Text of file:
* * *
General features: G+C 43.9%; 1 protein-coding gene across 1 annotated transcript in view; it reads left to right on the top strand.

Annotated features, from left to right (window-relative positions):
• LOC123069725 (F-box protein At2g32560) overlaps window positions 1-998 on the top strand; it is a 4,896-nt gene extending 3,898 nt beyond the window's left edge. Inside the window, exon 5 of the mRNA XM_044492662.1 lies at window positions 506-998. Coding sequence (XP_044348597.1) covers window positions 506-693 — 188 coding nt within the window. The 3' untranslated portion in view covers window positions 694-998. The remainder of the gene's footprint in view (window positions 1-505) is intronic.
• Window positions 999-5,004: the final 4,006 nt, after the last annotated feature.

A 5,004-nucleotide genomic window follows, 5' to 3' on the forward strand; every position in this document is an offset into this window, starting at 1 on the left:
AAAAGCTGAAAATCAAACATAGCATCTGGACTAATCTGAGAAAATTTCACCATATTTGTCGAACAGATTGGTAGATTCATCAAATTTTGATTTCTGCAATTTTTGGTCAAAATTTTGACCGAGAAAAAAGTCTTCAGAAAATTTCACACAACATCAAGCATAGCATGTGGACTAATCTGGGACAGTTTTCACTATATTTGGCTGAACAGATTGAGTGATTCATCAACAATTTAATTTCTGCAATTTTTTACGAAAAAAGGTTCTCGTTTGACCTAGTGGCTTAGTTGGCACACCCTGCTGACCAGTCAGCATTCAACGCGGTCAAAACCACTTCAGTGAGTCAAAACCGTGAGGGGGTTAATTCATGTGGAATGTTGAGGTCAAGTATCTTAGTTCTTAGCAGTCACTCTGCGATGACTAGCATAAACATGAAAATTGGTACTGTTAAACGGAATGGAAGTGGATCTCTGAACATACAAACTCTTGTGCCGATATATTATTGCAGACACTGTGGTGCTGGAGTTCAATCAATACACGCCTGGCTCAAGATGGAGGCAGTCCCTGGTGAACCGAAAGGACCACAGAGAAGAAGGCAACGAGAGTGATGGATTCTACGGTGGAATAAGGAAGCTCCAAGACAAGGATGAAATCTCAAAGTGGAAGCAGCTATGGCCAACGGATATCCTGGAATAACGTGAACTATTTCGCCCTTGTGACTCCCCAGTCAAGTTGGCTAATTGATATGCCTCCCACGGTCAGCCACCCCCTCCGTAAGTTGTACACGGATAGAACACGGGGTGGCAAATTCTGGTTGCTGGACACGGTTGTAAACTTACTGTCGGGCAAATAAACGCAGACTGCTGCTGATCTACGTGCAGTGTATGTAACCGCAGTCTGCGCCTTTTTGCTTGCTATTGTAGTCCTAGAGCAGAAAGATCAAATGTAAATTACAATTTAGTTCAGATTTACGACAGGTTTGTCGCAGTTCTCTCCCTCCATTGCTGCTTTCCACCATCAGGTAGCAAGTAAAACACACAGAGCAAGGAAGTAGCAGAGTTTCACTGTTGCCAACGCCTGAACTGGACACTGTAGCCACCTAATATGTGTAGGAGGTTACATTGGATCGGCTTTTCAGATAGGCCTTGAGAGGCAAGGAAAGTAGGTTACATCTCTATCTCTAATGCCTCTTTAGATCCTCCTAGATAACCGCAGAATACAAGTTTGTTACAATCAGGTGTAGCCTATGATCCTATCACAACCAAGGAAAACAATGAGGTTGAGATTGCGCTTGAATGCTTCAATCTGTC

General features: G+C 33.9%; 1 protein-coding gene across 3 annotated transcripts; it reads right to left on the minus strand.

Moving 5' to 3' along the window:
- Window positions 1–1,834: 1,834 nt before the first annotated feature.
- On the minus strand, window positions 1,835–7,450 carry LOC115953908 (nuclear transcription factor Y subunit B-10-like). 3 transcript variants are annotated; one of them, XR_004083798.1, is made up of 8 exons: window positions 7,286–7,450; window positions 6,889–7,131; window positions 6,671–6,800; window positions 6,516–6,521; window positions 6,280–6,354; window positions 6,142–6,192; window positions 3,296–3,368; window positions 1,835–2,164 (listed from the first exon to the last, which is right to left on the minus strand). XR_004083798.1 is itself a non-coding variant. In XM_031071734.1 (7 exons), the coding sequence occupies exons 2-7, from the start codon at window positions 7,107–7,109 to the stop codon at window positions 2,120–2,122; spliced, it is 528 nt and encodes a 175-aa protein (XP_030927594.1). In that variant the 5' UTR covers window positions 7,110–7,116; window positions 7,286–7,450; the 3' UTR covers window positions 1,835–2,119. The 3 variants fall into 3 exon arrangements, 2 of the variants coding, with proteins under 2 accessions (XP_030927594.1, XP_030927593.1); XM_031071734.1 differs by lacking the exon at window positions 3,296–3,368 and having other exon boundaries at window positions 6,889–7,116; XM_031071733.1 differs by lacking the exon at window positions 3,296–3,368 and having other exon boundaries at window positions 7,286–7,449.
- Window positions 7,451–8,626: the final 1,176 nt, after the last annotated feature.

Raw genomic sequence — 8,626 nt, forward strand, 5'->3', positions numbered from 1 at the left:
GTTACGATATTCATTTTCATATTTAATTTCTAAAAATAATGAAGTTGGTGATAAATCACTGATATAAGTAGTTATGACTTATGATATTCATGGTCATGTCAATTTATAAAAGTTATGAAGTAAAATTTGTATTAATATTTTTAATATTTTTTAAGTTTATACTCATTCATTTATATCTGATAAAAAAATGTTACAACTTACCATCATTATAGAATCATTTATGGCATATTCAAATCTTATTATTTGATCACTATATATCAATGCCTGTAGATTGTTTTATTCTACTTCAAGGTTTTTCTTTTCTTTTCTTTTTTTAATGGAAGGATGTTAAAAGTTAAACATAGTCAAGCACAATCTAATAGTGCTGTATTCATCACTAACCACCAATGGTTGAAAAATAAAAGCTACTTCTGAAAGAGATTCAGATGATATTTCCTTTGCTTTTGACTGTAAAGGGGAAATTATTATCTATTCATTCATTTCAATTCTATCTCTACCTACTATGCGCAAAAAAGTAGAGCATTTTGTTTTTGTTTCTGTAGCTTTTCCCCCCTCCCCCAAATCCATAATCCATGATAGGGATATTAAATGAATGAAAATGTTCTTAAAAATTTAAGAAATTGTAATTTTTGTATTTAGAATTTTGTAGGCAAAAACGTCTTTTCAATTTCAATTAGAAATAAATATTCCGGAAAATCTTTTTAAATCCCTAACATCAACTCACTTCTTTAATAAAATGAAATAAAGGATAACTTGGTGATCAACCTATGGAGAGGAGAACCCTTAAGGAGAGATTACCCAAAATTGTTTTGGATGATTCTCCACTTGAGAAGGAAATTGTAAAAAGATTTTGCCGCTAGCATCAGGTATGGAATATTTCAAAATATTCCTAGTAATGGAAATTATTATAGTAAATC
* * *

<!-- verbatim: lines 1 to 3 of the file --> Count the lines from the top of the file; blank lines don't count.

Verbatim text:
General features: G+C 43.9%; 1 protein-coding gene across 1 annotated transcript in view; it reads left to right on the top strand.

Annotated features, from left to right (window-relative positions):
• LOC123069725 (F-box protein At2g32560) overlaps window positions 1-998 on the top strand; it is a 4,896-nt gene extending 3,898 nt beyond the window's left edge. Inside the window, exon 5 of the mRNA XM_044492662.1 lies at window positions 506-998. Coding sequence (XP_044348597.1) covers window positions 506-693 — 188 coding nt within the window. The 3' untranslated portion in view covers window positions 694-998. The remainder of the gene's footprint in view (window positions 1-505) is intronic.